People working in the financial services sector have an unhealthier lifestyle compared to other white collar professionals though this lifestyle was found to be healthier to blue collar workers.
According to workplace safety regulator WorkSafe Victoria, they have high blood pressure and cholesterol levels and are more at risk of developing diabetes and having heart attacks.
WorkSafe Victoria released an analysis by Monash University of the results of more than 400,000 "WorkHealth" checks conducted over the last three years.
It compared the results of 13,926 employees in the financial services sector to the results of 57,490 workers in the professional, scientific and technical services industry, which includes doctors, lawyers, engineers and academics.
The comparison between the similar sectors revealed that workers in financial services had a 13 percent greater chance of smoking and an eight per cent greater chance of drinking alcohol at risky levels.
Women smoked more, but men were worse than women across most risk factors.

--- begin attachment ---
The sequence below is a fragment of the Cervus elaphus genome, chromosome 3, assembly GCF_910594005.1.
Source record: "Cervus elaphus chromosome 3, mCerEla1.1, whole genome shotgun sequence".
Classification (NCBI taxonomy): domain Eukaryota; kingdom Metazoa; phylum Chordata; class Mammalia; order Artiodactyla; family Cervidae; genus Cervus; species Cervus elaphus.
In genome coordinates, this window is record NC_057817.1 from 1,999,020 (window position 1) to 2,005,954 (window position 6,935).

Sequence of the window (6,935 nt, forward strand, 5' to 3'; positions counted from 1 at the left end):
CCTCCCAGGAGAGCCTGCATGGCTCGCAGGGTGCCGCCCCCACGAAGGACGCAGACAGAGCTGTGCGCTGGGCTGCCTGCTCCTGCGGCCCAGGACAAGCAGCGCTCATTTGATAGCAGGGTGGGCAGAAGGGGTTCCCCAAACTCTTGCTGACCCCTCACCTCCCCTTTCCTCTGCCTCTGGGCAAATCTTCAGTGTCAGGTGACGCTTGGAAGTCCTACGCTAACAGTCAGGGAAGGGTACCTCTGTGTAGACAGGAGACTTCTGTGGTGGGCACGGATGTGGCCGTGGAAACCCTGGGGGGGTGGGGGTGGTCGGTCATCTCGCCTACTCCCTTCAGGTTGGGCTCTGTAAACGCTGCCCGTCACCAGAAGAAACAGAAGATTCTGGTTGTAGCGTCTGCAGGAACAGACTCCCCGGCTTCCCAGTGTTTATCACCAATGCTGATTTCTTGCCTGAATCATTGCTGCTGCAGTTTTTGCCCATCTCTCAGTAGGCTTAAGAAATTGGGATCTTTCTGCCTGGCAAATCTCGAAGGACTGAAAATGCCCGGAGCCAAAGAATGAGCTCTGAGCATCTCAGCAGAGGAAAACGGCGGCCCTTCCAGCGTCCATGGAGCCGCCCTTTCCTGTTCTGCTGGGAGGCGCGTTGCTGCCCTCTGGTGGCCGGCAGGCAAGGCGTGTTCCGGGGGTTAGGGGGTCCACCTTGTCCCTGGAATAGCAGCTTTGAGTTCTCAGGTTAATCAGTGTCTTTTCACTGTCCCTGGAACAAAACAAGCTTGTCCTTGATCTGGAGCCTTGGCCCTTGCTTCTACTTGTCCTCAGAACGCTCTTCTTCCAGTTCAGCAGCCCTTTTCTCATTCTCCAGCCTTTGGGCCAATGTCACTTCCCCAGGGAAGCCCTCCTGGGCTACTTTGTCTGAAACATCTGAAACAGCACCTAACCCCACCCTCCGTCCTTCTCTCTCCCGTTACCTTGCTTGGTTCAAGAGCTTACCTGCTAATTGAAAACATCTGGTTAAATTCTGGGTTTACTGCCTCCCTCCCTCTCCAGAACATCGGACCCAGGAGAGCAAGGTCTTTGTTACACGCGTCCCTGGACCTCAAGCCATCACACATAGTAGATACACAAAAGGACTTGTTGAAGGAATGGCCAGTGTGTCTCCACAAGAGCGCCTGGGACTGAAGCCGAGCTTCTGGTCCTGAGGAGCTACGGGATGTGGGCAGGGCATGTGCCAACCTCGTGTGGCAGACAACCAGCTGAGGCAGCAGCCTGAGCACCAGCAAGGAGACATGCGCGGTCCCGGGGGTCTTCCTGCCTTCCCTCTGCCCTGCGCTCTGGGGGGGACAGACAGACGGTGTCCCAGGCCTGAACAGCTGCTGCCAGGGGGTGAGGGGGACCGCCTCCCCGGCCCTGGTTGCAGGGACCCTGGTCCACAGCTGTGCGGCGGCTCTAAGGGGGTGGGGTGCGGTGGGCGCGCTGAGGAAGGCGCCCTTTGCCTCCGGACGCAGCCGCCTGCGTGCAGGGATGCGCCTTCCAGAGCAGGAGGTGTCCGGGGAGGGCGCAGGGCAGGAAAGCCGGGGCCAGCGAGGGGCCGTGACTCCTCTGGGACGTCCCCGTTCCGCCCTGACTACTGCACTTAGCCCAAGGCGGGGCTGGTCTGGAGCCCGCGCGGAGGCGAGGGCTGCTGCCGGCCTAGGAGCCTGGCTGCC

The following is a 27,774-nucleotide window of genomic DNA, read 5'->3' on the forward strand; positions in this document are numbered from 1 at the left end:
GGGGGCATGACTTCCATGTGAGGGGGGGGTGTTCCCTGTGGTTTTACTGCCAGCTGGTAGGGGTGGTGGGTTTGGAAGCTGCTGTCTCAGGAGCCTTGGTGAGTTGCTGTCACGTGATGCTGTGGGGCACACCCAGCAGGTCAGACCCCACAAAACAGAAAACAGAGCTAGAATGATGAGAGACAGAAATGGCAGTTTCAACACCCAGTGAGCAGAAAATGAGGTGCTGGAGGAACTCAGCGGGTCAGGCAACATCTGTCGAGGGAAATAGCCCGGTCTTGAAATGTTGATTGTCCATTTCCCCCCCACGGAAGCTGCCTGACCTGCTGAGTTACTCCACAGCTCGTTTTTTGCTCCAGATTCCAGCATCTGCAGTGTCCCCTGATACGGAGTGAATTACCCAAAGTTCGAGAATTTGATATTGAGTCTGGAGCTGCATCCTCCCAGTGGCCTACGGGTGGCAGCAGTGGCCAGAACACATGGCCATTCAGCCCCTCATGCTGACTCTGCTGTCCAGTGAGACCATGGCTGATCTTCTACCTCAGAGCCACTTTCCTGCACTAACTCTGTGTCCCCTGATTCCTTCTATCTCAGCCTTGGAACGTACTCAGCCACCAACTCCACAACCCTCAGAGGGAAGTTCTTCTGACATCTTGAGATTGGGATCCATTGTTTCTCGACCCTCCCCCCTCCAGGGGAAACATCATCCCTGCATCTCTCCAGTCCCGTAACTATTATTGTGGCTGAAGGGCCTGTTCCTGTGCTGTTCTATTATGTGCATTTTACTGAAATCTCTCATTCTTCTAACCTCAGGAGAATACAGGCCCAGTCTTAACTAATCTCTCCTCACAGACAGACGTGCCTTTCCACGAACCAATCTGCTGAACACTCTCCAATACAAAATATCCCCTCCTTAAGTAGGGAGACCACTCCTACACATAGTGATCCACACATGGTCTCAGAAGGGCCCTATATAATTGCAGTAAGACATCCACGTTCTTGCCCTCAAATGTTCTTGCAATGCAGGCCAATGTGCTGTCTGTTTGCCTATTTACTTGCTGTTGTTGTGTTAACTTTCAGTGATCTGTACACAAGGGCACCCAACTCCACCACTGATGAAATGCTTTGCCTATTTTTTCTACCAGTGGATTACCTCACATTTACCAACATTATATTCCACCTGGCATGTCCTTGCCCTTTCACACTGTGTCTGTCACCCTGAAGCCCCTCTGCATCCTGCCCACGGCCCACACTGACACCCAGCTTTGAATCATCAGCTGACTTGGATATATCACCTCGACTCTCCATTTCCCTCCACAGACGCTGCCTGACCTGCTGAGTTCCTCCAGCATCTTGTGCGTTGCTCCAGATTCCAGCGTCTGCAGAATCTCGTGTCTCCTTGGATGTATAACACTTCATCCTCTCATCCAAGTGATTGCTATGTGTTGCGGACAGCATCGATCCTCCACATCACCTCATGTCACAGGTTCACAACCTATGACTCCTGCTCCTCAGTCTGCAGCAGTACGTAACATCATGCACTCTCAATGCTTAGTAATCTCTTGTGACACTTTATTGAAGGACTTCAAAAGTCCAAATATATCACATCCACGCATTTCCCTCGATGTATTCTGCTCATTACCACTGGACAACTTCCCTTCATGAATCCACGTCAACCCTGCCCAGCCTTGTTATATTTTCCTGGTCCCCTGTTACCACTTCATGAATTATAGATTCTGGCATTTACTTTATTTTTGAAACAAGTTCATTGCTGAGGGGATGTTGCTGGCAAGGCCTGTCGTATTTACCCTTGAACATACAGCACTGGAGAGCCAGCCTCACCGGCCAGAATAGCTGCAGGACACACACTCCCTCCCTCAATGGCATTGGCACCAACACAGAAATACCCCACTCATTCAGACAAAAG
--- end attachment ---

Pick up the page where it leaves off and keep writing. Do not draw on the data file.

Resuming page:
Overall, 24.6 percent of men and 11.3 percent of women tested in the financial services industry were found to have a high risk for developing type-2 diabetes.
Wayne Kayler-Thomson, a WorkHealth spokesman, said that the poor state of workers in the finance sector may be a result of the long hours worked, especially in the wake of the global financial crisis, higher levels of stress, and the sedentary nature of the work.
The long hours worked could limit access to healthy food and promote the consumption of junk food.
"An industry that focuses on advising others on minimising risk and on making wise investments could take some of its own advice when it comes to workers' health," the Daily Telegraph quoted Kayler-Thomson as saying.
Kayler-Thomson also said that crucial things for businesses such as reducing absenteeism, boosting productivity and attracting motivated, committed staff were all linked to the health of workers.
The results of the study indicated that in the financial services industry 96.7 percent of men and 92.5 percent of women don't eat enough fruit and vegetables, 70.2 percent of men and 72.5 percent of women don't exercise enough, and men are more likely to have a high cardiovascular risk score.
It also concluded that one in four men and one in five women have high to very high blood glucose levels, 29.8 percent of men have high blood pressure as compared with 13.5 percent of women, and 26.3 percent of men and 26.9 percent of women have a total cholesterol level above the normal range.